The area of Nicaragua is 50,193 sq. mi. The Nicaraguan highlands, with an elevation about 2000 ft, cross Nicaragua from the northwest to the southeast. Several mountain ranges, the highest of which, the Cordillera Isabelia, reaches an elevation of more than 6890 ft, cut the highlands from east to west. In the west is a great basin, or depression, containing two lakes, Nicaragua, the largest in Central America, and Managua. The two are connected by the Tipitapa River. A chain of volcanoes, which are a contributory cause of local earthquakes, rises between the lakes and the Pacific coast. In the east, the Caribbean coastal plain known as the Costa de mosquitoes (Mosquito Coast) extends some 45 mi. inland and is partly overgrown with rain forest. The four principal rivers, the San Juan, Coco (Wanks), Grande, and Escondido, empty into the Caribbean.
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The natural resources of Nicaragua are primarily agricultural. Deposits of volcanic material have enriched the soil, which is extremely fertile. About half the land is covered with forests. The country has some deposits of gold, silver, and copper.
About 77% of the Nicaraguan population is mestizo (people of mixed white and Native American descent), about 10% is white, and the remainder is Native American (4%) and black (9%). The population of Nicaragua is 3,745,000, yielding an overall density about 75 per sq. mi. Approximately 60% of the population is concentrated in the western part of the country, and more than 55% is urban.
Political Divisions and Principal Cities
Nicaragua is divided into six regions and three special zones. Managua, with a population of 682,100, is the capital and commercial center. León is an important religious and cultural center. Granada is the terminus of the railway from the main port of entry, Corinto, on the Pacific coast.
Spanish is the official language of Nicaragua. Nearly 90% of the Nicaraguan people are Roman Catholic; most of the remainder are Protestant.
As in other Latin American countries, the culture of Nicaragua reflects Spanish cultural patterns, influential since the colonial period, combined with an ancient Native American heritage. Nicaraguans hold many colorful celebrations to commemorate local saints’ days and ecclesiastical events. The marimba is extremely popular, and ancient instruments such as the chirimía (clarinet), maraca (rattle), and zul (flute) are common in rural areas. Dances from colonial times survive, as do fine examples of architecture.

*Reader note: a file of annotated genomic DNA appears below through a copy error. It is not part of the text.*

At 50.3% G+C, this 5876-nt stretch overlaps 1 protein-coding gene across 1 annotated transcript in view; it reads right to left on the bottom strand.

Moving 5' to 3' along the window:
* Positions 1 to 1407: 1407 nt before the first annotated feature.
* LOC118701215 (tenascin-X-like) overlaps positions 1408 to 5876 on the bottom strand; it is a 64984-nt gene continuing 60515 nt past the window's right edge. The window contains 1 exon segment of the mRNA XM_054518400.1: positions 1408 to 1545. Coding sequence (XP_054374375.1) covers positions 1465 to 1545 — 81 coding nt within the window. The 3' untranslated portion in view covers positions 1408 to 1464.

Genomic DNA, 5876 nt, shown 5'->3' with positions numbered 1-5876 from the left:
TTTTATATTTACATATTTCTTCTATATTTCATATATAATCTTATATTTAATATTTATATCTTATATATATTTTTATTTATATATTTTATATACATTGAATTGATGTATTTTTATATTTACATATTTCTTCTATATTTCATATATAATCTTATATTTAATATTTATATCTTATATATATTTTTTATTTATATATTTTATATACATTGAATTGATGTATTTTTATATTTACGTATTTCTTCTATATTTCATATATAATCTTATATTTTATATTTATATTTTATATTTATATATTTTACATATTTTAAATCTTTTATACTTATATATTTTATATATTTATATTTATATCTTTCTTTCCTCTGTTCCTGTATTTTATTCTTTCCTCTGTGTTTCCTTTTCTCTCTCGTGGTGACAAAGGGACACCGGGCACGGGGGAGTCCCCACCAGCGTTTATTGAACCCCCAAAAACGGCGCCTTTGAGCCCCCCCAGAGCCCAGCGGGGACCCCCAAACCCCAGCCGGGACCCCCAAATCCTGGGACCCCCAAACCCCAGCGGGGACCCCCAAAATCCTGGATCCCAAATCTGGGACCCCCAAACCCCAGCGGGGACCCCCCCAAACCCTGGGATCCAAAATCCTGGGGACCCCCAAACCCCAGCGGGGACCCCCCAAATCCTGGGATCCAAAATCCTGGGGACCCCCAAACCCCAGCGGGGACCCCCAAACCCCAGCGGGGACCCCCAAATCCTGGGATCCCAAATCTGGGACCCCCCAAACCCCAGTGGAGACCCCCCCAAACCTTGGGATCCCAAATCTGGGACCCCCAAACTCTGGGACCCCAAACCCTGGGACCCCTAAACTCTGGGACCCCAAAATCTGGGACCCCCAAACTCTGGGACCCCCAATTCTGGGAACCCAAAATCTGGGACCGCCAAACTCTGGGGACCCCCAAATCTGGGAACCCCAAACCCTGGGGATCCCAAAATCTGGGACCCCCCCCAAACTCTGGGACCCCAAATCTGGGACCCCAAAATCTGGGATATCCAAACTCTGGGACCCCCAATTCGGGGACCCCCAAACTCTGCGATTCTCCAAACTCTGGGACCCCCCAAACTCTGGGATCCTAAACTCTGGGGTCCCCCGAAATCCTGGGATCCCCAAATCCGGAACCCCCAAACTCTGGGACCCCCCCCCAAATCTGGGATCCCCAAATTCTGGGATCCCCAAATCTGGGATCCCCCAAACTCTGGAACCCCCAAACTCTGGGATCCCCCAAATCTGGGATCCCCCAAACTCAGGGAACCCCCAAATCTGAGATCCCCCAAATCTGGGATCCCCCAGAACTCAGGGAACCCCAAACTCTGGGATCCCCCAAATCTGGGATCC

The coast of Nicaragua was sighted by Christopher Columbus in 1502, but the first Spanish expedition, under Gil González Dávila, did not arrive until 1522; it established several Spanish settlements. A second conquistador, Francisco Fernández de Córdoba, founded Granada in 1523 and León in 1524.
Nicaragua was governed by Pedrarias Dávila from 1526 to 1531, but later in the century, following a period of intense rivalry and civil war among the Spanish conquerors, it was incorporated into the captaincy-general of Guatemala. Colonial Nicaragua enjoyed comparative peace and prosperity, although freebooters, notably English navigators such as Sir Francis Drake and Sir Richard Hawkins, continually raided and plundered the coastal settlements. In the 18th century the British informally allied themselves with the Miskito-a Native American people intermarried with blacks-severely challenging Spanish hegemony. For a period during and after the middle of the century the Mosquito Coast was considered a British dependency. The so-called Battle of Nicaragua at the time of the American Revolution, however, ended British attempts to win a permanent foothold in the country.